Understanding motor neurone disease

Julie Qiaojin Lin's research investigates the degeneration and death of motor neurons.

Julie Qiaojin Lin [2013] is just over two years into her PhD in Physiology, Development and Neuroscience and has already had a major paper on her research into motor neurone disease published in a peer review journal. In November, she was one of the co-authors of a paper published in the journal Neuron. It investigated the role of the RNA-binding protein FUS in the degeneration and death of motor neurons. Normally the FUS protein exists in lipid droplets, but in patients with inherited motor neurone disease it forms abnormal masses which are detrimental to neurons.

Julie is also working on a technique using a bright fluorescent protein, Venus, to monitor protein synthesis in a cell. This is particularly useful for studies in neurons with a distinctive cell shape.  For this she experiments on frogs as she needs to study retinal ganglion cell neurons which connect the eye to the brain and frog neurons are useful for studying axons as a specialised neuron compartment.

Early interests

Julie was born in Guangdong province in China. At secondary school, where she was a weekly boarder because her parents had to work late and the school was not near her home, she joined the robotics team and built a robot that could play football.  But it was biology that she loved and she joined the Biology Olympiad class which led to her team taking part in several competitions.

Julie sat China’s highly competitive national exams for university at the end of secondary school and decided to go to university in Hong Kong and enrolled at the Hong Kong University of Science and Technology. Because biological research is still a developing field in China, she was looking to train at one of the world-class research institutes abroad so that she could work with scientists from all over the world.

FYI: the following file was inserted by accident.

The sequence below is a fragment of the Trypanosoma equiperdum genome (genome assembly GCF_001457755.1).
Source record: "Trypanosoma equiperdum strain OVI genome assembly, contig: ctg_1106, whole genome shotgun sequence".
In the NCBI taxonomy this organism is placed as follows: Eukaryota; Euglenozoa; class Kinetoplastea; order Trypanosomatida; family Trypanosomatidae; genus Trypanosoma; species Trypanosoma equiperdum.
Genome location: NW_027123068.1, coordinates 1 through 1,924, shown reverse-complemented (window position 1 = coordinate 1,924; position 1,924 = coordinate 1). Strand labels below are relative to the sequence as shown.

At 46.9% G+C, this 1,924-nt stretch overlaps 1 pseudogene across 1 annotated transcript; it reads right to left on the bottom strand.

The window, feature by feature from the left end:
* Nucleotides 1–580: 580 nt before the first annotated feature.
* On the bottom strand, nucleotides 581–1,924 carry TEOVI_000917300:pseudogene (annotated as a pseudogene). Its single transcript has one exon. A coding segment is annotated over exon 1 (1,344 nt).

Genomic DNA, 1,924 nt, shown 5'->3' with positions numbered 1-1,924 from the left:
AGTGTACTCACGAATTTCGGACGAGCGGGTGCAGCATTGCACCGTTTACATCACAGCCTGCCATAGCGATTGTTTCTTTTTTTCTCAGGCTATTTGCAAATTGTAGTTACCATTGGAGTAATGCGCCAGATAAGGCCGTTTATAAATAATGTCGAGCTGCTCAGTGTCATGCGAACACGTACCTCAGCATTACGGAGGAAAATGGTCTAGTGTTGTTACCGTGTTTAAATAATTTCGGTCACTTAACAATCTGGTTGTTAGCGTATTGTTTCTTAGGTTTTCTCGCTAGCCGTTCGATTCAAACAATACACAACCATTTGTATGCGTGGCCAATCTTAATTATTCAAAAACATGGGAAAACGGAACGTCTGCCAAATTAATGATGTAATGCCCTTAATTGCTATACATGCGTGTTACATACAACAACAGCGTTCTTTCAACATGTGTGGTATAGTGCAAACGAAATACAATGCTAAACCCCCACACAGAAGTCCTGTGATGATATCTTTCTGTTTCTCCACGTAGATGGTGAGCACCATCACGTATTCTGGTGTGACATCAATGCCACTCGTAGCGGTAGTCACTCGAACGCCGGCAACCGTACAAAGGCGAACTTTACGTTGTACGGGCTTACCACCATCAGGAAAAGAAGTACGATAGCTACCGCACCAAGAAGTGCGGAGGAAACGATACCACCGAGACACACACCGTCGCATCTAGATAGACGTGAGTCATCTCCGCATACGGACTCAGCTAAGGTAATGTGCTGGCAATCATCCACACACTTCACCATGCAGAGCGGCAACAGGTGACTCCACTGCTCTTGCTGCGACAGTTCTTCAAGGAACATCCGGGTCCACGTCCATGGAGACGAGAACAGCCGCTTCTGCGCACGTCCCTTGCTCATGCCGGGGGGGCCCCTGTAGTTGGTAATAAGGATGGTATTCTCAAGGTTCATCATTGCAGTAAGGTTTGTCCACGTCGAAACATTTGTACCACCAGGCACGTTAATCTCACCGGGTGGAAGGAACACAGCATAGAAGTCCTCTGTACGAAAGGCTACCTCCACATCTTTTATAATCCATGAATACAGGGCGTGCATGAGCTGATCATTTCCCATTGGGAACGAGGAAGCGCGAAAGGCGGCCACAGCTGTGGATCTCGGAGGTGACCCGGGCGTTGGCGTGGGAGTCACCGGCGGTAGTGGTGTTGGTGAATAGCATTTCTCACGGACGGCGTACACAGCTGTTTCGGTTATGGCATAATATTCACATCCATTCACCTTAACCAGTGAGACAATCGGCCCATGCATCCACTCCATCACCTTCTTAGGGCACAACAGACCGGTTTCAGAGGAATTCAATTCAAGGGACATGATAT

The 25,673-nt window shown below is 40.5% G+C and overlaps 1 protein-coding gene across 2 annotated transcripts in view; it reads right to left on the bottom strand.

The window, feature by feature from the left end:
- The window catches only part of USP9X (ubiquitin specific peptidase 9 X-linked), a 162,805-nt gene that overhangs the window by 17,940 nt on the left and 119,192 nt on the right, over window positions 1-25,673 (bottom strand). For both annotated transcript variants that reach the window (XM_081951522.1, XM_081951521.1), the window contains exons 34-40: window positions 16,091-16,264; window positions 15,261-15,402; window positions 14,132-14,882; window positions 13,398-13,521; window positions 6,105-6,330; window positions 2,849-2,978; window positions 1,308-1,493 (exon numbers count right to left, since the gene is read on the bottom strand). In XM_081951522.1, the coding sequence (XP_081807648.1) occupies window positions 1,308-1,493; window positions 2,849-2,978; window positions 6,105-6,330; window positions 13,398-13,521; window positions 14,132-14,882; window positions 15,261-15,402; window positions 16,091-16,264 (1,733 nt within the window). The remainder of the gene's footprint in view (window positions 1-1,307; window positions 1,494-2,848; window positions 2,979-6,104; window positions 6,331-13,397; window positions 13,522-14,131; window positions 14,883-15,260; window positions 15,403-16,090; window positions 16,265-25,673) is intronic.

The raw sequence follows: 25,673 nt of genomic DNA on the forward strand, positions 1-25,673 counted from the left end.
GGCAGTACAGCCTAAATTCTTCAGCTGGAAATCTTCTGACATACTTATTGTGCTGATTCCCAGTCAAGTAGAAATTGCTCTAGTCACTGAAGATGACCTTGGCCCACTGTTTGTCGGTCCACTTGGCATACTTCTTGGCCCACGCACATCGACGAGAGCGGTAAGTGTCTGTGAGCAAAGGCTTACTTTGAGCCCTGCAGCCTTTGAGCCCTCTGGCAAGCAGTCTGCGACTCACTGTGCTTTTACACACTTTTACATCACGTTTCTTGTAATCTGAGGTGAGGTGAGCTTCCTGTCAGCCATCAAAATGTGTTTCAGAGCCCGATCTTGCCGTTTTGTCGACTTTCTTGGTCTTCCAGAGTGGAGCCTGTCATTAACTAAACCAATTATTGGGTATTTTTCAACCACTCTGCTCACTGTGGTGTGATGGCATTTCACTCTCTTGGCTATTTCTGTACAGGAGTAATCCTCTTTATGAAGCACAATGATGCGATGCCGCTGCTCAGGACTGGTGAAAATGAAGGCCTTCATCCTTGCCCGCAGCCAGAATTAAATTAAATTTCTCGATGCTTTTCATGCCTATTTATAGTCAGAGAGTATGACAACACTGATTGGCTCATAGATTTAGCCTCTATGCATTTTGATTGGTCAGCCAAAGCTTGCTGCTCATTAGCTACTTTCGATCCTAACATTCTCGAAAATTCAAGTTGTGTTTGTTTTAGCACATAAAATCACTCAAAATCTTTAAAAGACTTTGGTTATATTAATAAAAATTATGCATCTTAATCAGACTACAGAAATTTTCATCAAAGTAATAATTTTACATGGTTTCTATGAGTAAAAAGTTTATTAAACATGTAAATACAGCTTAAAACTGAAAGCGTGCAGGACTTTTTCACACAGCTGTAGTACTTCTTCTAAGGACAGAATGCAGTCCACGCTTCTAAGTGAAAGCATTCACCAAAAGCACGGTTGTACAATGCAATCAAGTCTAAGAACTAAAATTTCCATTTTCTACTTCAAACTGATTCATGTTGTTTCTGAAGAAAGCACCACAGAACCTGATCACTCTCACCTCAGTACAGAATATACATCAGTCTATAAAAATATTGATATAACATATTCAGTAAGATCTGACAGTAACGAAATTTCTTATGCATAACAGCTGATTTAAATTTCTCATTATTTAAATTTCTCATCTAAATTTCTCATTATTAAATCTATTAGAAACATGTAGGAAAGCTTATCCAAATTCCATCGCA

Hong Kong is only a few hours drive from Guangzhou and Hong Kong and Guangzhou share the same culture and language – Cantonese. Her university provided a great transition between the Asian and Western education system: lectures are delivered in English and the course design is adapted from the North American system, but there are lots of Chinese elements in the university culture and extracurricular activities.

During her third year Julie did a semester exchange at the University of California Berkeley and came to the University of Cambridge for the Cambridge Science Summer School (CSSS) with the School of Biological Science. There she did her first research project with the Brand group at the Gurdon Institute. The summer school, including talks by Cambridge entrepreneurs and research scientists in various areas, as well as seminars on improving research skills, encouraged her to apply to Cambridge. It was also there she found out about the Gates Cambridge Scholarship.


She applied for the PhD programme at Cambridge as soon as she returned to Hong Kong and was accepted on condition she secured funding.  At the Gates Cambridge interview she was asked about her extracurricular activities, such as her voluntary work on a butterfly conservation research project.  Julie is interested in ecology and had been doing a monthly survey of changes in the butterfly population in Hong Kong over the two years before her interview. She also spoke about her involvement in community work, going into local primary schools to demonstrate interesting science experiments and her role in a wetland research project and in iGEM, an international synthetic biology competition. This involved engineering bacteria to fight against Streptococcus infection. Her team presented their work at an event at MIT.

After the interview, Julie was offered a Gates Cambridge Scholarship. Originally she had planned to investigate how neurons navigate their way in human brains without making wrong turns with a view to curing newborn babies with neural developmental defects and understanding the brain. The topic of her PhD project, supervised by Professor Christine Holt, has been broadened since she joined the group due to the collaborative cross-disciplinary nature of research at Cambridge. She has, for instance, worked with the Kaminski group at the Department of Chemical Engineering and has been able to benefit from their expertise in microscopy for her work on single-molecule imaging of protein translation. Her work on ALS began with a collaboration between multiple international groups led by Professor Peter St. George-Hyslop at the Cambridge Institute for Medical Research. 

She says being a Gates Cambridge Scholar has also given her valuable opportunities to meet peers from different disciplines. She hopes to continue her research as a postdoctoral scholar at Cambridge or in North America.